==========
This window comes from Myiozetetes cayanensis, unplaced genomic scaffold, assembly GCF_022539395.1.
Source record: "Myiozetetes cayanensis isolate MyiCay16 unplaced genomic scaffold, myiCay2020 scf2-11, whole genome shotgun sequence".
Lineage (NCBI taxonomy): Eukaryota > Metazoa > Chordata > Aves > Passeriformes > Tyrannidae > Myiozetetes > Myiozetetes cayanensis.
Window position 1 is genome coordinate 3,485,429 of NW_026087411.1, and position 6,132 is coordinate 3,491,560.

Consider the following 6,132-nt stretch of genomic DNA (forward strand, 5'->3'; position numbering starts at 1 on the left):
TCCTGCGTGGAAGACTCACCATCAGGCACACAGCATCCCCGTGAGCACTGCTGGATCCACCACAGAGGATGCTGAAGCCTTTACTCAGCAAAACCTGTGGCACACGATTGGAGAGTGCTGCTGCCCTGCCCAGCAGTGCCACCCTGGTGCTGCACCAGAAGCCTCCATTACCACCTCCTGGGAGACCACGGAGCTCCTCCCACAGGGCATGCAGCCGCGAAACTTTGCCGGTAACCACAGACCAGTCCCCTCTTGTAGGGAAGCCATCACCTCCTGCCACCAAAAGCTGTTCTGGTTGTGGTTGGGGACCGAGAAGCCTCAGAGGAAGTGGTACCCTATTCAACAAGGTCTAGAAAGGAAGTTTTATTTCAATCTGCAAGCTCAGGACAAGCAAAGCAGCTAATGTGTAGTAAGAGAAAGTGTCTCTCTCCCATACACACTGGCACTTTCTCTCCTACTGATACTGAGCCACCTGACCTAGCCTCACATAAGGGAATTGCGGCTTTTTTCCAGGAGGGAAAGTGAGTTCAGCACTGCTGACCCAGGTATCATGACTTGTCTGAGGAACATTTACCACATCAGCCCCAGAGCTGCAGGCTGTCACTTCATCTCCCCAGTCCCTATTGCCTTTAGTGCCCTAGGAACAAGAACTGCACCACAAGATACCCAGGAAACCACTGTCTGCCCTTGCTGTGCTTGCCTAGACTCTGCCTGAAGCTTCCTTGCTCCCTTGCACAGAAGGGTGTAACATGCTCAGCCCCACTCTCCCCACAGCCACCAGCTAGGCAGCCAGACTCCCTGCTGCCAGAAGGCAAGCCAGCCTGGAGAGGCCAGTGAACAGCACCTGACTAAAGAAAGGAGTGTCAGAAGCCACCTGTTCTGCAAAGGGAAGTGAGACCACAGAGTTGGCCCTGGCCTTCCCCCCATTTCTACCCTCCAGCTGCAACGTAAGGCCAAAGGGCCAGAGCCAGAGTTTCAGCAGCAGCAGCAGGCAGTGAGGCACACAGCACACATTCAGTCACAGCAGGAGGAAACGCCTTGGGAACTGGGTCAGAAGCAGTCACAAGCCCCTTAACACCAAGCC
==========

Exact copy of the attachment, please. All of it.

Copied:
This window comes from Myiozetetes cayanensis, unplaced genomic scaffold, assembly GCF_022539395.1.
Source record: "Myiozetetes cayanensis isolate MyiCay16 unplaced genomic scaffold, myiCay2020 scf2-11, whole genome shotgun sequence".
Lineage (NCBI taxonomy): Eukaryota > Metazoa > Chordata > Aves > Passeriformes > Tyrannidae > Myiozetetes > Myiozetetes cayanensis.
Window position 1 is genome coordinate 3,485,429 of NW_026087411.1, and position 6,132 is coordinate 3,491,560.

Consider the following 6,132-nt stretch of genomic DNA (forward strand, 5'->3'; position numbering starts at 1 on the left):
TCCTGCGTGGAAGACTCACCATCAGGCACACAGCATCCCCGTGAGCACTGCTGGATCCACCACAGAGGATGCTGAAGCCTTTACTCAGCAAAACCTGTGGCACACGATTGGAGAGTGCTGCTGCCCTGCCCAGCAGTGCCACCCTGGTGCTGCACCAGAAGCCTCCATTACCACCTCCTGGGAGACCACGGAGCTCCTCCCACAGGGCATGCAGCCGCGAAACTTTGCCGGTAACCACAGACCAGTCCCCTCTTGTAGGGAAGCCATCACCTCCTGCCACCAAAAGCTGTTCTGGTTGTGGTTGGGGACCGAGAAGCCTCAGAGGAAGTGGTACCCTATTCAACAAGGTCTAGAAAGGAAGTTTTATTTCAATCTGCAAGCTCAGGACAAGCAAAGCAGCTAATGTGTAGTAAGAGAAAGTGTCTCTCTCCCATACACACTGGCACTTTCTCTCCTACTGATACTGAGCCACCTGACCTAGCCTCACATAAGGGAATTGCGGCTTTTTTCCAGGAGGGAAAGTGAGTTCAGCACTGCTGACCCAGGTATCATGACTTGTCTGAGGAACATTTACCACATCAGCCCCAGAGCTGCAGGCTGTCACTTCATCTCCCCAGTCCCTATTGCCTTTAGTGCCCTAGGAACAAGAACTGCACCACAAGATACCCAGGAAACCACTGTCTGCCCTTGCTGTGCTTGCCTAGACTCTGCCTGAAGCTTCCTTGCTCCCTTGCACAGAAGGGTGTAACATGCTCAGCCCCACTCTCCCCACAGCCACCAGCTAGGCAGCCAGACTCCCTGCTGCCAGAAGGCAAGCCAGCCTGGAGAGGCCAGTGAACAGCACCTGACTAAAGAAAGGAGTGTCAGAAGCCACCTGTTCTGCAAAGGGAAGTGAGACCACAGAGTTGGCCCTGGCCTTCCCCCCATTTCTACCCTCCAGCTGCAACGTAAGGCCAAAGGGCCAGAGCCAGAGTTTCAGCAGCAGCAGCAGGCAGTGAGGCACACAGCACACATTCAGTCACAGCAGGAGGAAACGCCTTGGGAACTGGGTCAGAAGCAGTCACAAGCCCCTTAACACCAAGCC